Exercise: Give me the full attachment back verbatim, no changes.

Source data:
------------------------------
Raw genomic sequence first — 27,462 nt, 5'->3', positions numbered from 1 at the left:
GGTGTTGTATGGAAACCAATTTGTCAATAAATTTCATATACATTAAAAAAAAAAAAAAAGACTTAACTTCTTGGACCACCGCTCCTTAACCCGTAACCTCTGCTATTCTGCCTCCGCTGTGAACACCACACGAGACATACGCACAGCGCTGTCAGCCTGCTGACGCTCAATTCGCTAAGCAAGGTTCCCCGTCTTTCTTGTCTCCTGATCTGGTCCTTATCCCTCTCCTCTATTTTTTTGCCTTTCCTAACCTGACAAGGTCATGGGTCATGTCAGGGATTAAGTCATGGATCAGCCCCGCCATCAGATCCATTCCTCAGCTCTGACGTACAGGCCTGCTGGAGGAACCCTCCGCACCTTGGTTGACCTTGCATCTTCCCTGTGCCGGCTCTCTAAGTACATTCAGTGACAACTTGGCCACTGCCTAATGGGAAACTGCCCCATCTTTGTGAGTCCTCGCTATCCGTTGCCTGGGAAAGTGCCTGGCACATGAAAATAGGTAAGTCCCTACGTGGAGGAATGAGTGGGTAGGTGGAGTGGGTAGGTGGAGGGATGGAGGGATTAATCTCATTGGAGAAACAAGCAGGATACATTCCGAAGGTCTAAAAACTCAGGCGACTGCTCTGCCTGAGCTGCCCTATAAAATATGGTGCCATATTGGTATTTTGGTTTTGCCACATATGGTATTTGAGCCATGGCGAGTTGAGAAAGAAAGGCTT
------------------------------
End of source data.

Raw genomic sequence first — 27,462 nt, 5'->3', positions numbered from 1 at the left:
GGTGTTGTATGGAAACCAATTTGTCAATAAATTTCATATACATTAAAAAAAAAAAAAAAGACTTAACTTCTTGGACCACCGCTCCTTAACCCGTAACCTCTGCTATTCTGCCTCCGCTGTGAACACCACACGAGACATACGCACAGCGCTGTCAGCCTGCTGACGCTCAATTCGCTAAGCAAGGTTCCCCGTCTTTCTTGTCTCCTGATCTGGTCCTTATCCCTCTCCTCTATTTTTTTGCCTTTCCTAACCTGACAAGGTCATGGGTCATGTCAGGGATTAAGTCATGGATCAGCCCCGCCATCAGATCCATTCCTCAGCTCTGACGTACAGGCCTGCTGGAGGAACCCTCCGCACCTTGGTTGACCTTGCATCTTCCCTGTGCCGGCTCTCTAAGTACATTCAGTGACAACTTGGCCACTGCCTAATGGGAAACTGCCCCATCTTTGTGAGTCCTCGCTATCCGTTGCCTGGGAAAGTGCCTGGCACATGAAAATAGGTAAGTCCCTACGTGGAGGAATGAGTGGGTAGGTGGAGTGGGTAGGTGGAGGGATGGAGGGATTAATCTCATTGGAGAAACAAGCAGGATACATTCCGAAGGTCTAAAAACTCAGGCGACTGCTCTGCCTGAGCTGCCCTATAAAATATGGTGCCATATTGGTATTTTGGTTTTGCCACATATGGTATTTGAGCCATGGCGAGTTGAGAAAGAAAGGCTT